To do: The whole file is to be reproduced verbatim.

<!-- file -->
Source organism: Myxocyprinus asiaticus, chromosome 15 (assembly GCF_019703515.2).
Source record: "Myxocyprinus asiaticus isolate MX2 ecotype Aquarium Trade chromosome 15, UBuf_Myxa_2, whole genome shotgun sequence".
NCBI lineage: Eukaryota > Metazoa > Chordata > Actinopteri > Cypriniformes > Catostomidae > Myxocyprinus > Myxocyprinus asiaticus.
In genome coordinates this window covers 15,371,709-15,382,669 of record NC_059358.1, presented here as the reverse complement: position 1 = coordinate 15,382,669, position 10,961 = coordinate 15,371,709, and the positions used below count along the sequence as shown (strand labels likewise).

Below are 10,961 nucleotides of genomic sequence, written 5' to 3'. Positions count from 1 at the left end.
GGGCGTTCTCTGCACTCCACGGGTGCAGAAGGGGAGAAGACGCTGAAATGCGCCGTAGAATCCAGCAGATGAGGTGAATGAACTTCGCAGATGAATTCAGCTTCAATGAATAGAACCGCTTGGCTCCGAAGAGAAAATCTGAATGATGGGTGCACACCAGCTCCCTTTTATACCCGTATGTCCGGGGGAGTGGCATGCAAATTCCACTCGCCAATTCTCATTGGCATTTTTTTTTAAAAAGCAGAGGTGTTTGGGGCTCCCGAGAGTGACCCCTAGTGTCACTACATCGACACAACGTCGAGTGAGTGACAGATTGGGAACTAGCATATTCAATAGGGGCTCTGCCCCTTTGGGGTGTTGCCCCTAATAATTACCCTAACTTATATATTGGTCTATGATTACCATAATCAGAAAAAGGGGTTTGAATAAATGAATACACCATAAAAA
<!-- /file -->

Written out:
Source organism: Myxocyprinus asiaticus, chromosome 15 (assembly GCF_019703515.2).
Source record: "Myxocyprinus asiaticus isolate MX2 ecotype Aquarium Trade chromosome 15, UBuf_Myxa_2, whole genome shotgun sequence".
NCBI lineage: Eukaryota > Metazoa > Chordata > Actinopteri > Cypriniformes > Catostomidae > Myxocyprinus > Myxocyprinus asiaticus.
In genome coordinates this window covers 15,371,709-15,382,669 of record NC_059358.1, presented here as the reverse complement: position 1 = coordinate 15,382,669, position 10,961 = coordinate 15,371,709, and the positions used below count along the sequence as shown (strand labels likewise).

Below are 10,961 nucleotides of genomic sequence, written 5' to 3'. Positions count from 1 at the left end.
GGGCGTTCTCTGCACTCCACGGGTGCAGAAGGGGAGAAGACGCTGAAATGCGCCGTAGAATCCAGCAGATGAGGTGAATGAACTTCGCAGATGAATTCAGCTTCAATGAATAGAACCGCTTGGCTCCGAAGAGAAAATCTGAATGATGGGTGCACACCAGCTCCCTTTTATACCCGTATGTCCGGGGGAGTGGCATGCAAATTCCACTCGCCAATTCTCATTGGCATTTTTTTTTAAAAAGCAGAGGTGTTTGGGGCTCCCGAGAGTGACCCCTAGTGTCACTACATCGACACAACGTCGAGTGAGTGACAGATTGGGAACTAGCATATTCAATAGGGGCTCTGCCCCTTTGGGGTGTTGCCCCTAATAATTACCCTAACTTATATATTGGTCTATGATTACCATAATCAGAAAAAGGGGTTTGAATAAATGAATACACCATAAAAA